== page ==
"...the map is powerful precisely to the extent that this author ... disappears, for it is only to the extent that this author escapes notice that the real world the map struggles to bring into being is enabled to materialize (that is, to be taken for the world). As long as the author-and the interest he or she unfailingly embodies-is in plain view, it is hard to overlook him, hard to see around her, to the world described, hard to see it...as the world. Instead it is seen as no more than a version of the world, as a story about it, as a fiction: no matter how good it is, not something to be taken seriously. As author-and interest-become marginalized (or done away with altogether), the represented world is enabled to ...fill our vision. Soon enough we have forgotten this is a picture someone has arranged for us (chopped and manipulated, selected and coded). Soon enough... it is the world, it is real, it is...reality" (Wood, 1992: 70).
In this sense, ads have the capacity to produce very powerful mappings, because it is hard to think of Capital as the author of the mappings that float across our TV screens because advertising has become so routine. Advertising photography, voiceovers, and techniques of aestheticization may highlight the presence of this or that company, but it also permits the disappearance of Capital as such.
We want to argue that though ads selectively map, the maps that they produce are not arbitrary. As maps, ads offer frames of interpretation, and just as important they choose to leave out certain territories. In this way, corporate ads map an asymmetrical world of relationships. Ads speak for corporate capital and those who benefit from a specific political-economic formation, while those who experience adverse consequences -- joblessness, homelessness, poverty, and illness -- disappear from view.
Because [an Interested party] selects from the vast storehouse of knowledge about the earth what the map will represent, these interests are embodied in the map as presences and absences. Every map shows this but not that, and every map shows what it shows this way but not the other. Not only is this inescapable but it is precisely because of this interested selectivity this choice of word or sign or aspect of the world to make a point that the map is enabled to work" (Wood, 1992: 1).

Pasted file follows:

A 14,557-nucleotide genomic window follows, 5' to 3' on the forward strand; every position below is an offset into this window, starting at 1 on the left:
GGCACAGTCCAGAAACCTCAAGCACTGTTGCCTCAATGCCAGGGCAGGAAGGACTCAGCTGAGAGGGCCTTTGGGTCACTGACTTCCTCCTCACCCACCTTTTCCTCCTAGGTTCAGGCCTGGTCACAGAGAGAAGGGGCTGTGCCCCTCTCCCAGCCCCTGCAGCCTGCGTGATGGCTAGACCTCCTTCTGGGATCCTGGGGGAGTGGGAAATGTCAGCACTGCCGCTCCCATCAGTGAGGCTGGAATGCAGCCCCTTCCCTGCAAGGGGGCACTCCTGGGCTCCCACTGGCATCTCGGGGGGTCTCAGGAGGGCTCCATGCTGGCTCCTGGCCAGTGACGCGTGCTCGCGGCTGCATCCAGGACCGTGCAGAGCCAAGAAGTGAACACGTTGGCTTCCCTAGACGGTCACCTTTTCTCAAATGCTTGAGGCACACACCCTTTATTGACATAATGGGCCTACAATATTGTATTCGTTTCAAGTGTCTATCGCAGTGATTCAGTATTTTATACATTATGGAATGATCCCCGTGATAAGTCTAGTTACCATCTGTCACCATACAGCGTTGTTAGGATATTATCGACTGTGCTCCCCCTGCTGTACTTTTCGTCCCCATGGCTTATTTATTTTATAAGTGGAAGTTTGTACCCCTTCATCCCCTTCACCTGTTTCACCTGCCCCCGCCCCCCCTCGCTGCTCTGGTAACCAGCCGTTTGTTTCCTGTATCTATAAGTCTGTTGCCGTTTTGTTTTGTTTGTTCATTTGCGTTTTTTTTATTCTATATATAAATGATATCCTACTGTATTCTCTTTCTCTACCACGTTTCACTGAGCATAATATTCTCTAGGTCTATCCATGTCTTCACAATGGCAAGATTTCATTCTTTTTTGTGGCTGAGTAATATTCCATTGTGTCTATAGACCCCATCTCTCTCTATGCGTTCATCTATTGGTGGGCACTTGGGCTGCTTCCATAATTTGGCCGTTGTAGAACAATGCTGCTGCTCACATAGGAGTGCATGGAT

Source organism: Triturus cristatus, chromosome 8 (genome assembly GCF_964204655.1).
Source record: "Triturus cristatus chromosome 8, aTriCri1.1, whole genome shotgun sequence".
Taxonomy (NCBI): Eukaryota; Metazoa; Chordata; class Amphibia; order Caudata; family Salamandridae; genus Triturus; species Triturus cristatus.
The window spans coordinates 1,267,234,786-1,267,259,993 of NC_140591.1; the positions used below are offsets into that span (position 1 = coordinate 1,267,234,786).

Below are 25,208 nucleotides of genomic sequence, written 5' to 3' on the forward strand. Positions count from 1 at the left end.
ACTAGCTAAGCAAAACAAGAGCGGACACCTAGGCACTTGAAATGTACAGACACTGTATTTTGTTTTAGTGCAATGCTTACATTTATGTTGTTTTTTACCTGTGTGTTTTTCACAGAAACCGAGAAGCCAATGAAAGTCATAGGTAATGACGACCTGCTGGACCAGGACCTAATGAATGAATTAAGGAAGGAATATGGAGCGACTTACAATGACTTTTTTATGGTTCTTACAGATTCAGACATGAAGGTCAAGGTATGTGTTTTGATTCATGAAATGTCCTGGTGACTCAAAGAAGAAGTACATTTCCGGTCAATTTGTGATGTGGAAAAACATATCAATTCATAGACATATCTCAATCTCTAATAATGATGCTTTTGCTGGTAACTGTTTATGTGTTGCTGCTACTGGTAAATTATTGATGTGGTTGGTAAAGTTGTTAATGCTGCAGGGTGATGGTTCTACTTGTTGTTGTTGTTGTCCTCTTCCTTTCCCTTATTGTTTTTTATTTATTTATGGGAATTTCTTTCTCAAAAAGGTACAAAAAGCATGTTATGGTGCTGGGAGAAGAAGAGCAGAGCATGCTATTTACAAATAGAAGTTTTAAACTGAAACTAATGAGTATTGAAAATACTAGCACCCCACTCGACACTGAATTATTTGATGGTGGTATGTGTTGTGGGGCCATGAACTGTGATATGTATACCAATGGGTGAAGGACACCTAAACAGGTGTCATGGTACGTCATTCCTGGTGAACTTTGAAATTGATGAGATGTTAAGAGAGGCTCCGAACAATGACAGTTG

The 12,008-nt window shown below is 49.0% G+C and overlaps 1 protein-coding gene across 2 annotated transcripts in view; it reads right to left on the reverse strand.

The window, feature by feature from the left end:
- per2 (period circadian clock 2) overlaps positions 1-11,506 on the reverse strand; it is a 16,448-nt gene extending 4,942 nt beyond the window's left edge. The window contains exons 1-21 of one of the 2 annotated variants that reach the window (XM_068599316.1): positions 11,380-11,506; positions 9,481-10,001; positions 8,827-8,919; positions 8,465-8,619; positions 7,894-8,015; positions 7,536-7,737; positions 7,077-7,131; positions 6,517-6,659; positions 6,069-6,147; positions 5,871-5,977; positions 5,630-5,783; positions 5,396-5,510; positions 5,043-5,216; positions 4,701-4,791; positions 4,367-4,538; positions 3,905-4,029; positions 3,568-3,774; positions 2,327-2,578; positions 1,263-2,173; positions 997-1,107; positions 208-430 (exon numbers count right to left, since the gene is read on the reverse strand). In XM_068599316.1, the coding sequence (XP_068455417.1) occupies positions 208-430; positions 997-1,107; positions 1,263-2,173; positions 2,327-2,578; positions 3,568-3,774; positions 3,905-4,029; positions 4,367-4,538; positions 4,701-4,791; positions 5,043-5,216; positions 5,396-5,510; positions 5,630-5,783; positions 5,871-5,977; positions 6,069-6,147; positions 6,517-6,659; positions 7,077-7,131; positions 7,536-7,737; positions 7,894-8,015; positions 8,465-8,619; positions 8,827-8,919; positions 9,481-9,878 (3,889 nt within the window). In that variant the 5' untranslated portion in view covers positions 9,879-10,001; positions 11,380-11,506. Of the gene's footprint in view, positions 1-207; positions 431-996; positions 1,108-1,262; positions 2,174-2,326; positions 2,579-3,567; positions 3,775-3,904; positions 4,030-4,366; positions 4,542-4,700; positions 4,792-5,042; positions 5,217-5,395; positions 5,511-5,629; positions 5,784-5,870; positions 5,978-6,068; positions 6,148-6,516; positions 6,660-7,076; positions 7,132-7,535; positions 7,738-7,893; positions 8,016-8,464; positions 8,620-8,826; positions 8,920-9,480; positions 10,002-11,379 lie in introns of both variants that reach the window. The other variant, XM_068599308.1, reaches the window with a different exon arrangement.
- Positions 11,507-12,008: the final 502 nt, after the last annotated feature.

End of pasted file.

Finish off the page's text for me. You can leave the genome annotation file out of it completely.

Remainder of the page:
Mapping the Cultural Maps
We are not just discussing the maps produced by Capital, we are ourselves mapping (even if critically) a discourse constituted by cultural criticism. By bringing these ads together, categorizing them, and connecting them to an outline we are creating a map that was previously unspoken. We think of our project as an exercise in cultural mapping.
Unlike 17th century ships of discovery, our charting of cultural landscapes and political economic topographies starts from the vantage of gazing at a TV and the society of the spectacle it offers us. Our mapping tries to make sense of a symbolic landscape that speeds by our eyes at a velocity beyond our control. Our maps depend on theoretical frameworks and assumptions that we impose on our data.
We encourage readers to view our maps critically and with some skepticism, for our maps are no less cooked, no less subject to the processes of "interested selectivity" than those maps that we critique. Like all maps, ours will contain 'distortions.' We have selectively included and omitted commercials and we have contextualized them in our analysis and narrative (our way of seeing). What we have tried to do is to assemble the map, to find the pieces and link them together with the intention of providing a rough guide for navigating the symbolic world of capital.
In the following sections of the project we introduce how Capital uses landscapes and narratives to construct representations of its role in the process of globalization. We look at how the landscape imagery of First Union and MCI WorldCom commercials self-reflexively captures both the destructive and transformative power of Capital in the last years of the 20th century. Their commercials redefine relationships between time and space on a global scale. Their maps of Capital collapse buildings to represent mergers, chart world-history by supplanting an age of railroads physically linking the nation-state by an age fiberoptic beams electronically linking the globe, or semiotically contrast a chaotic and outmoded past with a new global order made possible by corporate visions.